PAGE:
Giancarlo Stanton might have a Yankee Stadium problem

This was predictable.

What, you thought Giancarlo Stanton wouldn’t face a defining moment early in his Yankees tenure?

No one would identify the reigning National League Most Valuable Player as the face of his current franchise. Yet the big fella undoubtedly serves as the face of the 2018 Yankees’ most unsteady start.

Or, as the first-year Yankee said late Tuesday night, following a 9-1 loss to his old team the Marlins, “Track record don’t matter in the moment.”

The Yankees (8-8) stumbled back to .500 with this gruesome defeat to Derek Jeter’s tankers at Yankee Stadium, and Stanton got by with plenty of help from his friends in this one.

Masahiro Tanaka received a beatdown for his second straight start, giving up seven runs (six earned) in five innings; Luis Cessa relieved Tanaka in the sixth and departed in the eighth with an oblique injury that will send him to the disabled list; Tyler Austin and Didi Gregorius committed errors in the field; and the Yankees didn’t notch a hit against Marlins starting pitcher Jarlin Garcia, the same young man who held the Mets hitless last week in Miami, until Miguel Andujar’s one-out double in the fifth.

“Obviously we’ve got to play better baseball,” general manager Brian Cashman said afterward.

Those of the 34,005 announced ticket purchasers who braved the elements (good grief, a first-pitch temperature of 44 degrees) to actually watch this in person, however, honed in on Mr. Stanton.

In going 0-for-4 with two strikeouts and a double play, Stanton dropped his overall slash line to .197/.293/.409, with 29 whiffs in 66 at-bats. Twice, he came up with Aaron Judge and Brett Gardner on base, courtesy of free passes from Garcia. In the first inning, with no outs, Stanton grounded into a double play. In the third, with one out, he popped out to the man for whom he was traded, Miami second baseman Starlin Castro.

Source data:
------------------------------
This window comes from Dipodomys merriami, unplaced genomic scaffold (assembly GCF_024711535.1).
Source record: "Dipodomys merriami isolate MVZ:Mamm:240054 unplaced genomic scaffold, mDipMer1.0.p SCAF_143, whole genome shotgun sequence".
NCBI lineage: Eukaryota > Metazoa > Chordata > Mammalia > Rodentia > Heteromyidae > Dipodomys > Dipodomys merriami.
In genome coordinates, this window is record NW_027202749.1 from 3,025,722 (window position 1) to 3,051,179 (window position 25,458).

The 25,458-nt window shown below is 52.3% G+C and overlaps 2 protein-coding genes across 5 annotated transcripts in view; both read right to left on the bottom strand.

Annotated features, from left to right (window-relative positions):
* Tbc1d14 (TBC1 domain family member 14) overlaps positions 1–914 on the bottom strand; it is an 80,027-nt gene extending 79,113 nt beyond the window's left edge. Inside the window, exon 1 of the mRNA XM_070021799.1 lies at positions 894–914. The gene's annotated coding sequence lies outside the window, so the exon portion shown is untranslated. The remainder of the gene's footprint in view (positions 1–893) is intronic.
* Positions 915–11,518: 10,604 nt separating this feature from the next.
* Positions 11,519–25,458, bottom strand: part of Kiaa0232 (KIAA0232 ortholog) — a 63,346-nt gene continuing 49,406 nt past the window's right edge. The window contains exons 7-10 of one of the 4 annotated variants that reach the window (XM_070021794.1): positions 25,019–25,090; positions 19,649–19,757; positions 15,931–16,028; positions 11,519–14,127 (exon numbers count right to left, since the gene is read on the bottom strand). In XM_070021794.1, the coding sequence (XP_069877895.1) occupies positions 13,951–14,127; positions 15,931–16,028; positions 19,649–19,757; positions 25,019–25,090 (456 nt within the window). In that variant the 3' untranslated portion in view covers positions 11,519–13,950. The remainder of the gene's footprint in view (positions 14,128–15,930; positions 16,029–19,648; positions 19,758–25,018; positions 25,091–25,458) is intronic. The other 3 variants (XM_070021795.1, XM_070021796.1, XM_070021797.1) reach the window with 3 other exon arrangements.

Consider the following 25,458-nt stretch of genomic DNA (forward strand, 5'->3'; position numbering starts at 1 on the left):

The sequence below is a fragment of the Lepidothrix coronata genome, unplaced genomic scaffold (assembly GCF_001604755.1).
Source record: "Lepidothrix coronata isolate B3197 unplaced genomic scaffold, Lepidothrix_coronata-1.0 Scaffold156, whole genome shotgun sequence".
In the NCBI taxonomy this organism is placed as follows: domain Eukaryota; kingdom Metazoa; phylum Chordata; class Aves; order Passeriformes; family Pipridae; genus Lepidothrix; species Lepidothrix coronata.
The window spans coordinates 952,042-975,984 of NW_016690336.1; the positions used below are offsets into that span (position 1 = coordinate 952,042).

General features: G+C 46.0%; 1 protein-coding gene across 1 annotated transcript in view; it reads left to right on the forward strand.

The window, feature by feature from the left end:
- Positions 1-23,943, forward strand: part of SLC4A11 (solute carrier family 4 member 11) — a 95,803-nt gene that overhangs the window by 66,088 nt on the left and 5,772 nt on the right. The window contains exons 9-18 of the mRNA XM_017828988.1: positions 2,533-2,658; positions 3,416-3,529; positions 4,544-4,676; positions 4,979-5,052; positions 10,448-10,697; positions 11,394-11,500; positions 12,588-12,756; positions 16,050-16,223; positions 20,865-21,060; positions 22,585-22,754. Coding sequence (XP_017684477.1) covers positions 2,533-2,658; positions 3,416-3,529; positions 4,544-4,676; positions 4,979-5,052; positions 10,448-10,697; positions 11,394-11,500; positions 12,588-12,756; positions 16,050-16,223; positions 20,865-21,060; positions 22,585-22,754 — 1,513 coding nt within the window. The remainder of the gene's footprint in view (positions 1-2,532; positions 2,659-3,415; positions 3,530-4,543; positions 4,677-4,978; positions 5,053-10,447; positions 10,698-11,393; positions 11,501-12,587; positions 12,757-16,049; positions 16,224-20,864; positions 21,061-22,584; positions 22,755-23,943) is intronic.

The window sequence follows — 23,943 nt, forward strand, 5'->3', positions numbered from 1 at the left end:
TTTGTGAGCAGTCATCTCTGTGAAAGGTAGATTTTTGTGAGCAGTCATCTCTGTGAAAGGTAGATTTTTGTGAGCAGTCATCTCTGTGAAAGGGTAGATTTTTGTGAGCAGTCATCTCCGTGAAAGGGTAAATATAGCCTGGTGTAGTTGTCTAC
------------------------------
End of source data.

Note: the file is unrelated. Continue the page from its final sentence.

Each negative result naturally generated a detonation of boos, impressive in volume given how few people actually were here and how cold it was.

Asked how difficult it is to block out the boos, Stanton said, “Very simple.” He elaborated: “Worry about the positive things, even if it’s not very many things. That’s all you can do. You worry about that, you’re going to keep twirling down.”

Good words, yet the numbers look ugly. Stanton’s home/road splits now read as follows: .323/.417./677 in eight road games, with nine strikeouts in 31 at-bats, and .086/.179/.171 in eight home games, with 20 strikeouts in 35 at-bats.

Asked whether he could explain this glaring disparity, albeit notably small-sampled, Stanton said, “No.”

Aaron Boone, asked the same question, cited the sample size and praised Stanton’s focus.

“And I’m confident that once he gets rolling, it’ll be a juggernaut,” Boone said. “I want him just for peace of mind to get going a little bit and kind of settle in and get into the rhythm of the season, but long-term, he’s too good for it not to start happening.”

Is he? As stated here previously, he can’t match the résumés of other high-profile hitters who chose to come here mid-career like, say, Alex Rodriguez or Mark Teixeira. While his stature, exit velocities and home-run distances have made him a larger-than-life figure, his résumé shows him to be an above-average player, but not consistently elite.

After eight years with the irrelevant Marlins, Stanton has to prove that he can shake off something this bad and this public.

“Keep working,” he said. “It’s early. Not too many [positives], but you’ve got to own up to it and understand and find a way to get better. Find a way to get out of it.”

Boone expressed openness to the idea of dropping Stanton a spot or two in the lineup.

“He’ll get it rolling here,” the manager vowed. “Eventually, the league will pay for some of his early struggles.”

Probably. Not definitely. It’s on Stanton to turn this blight into a blip.

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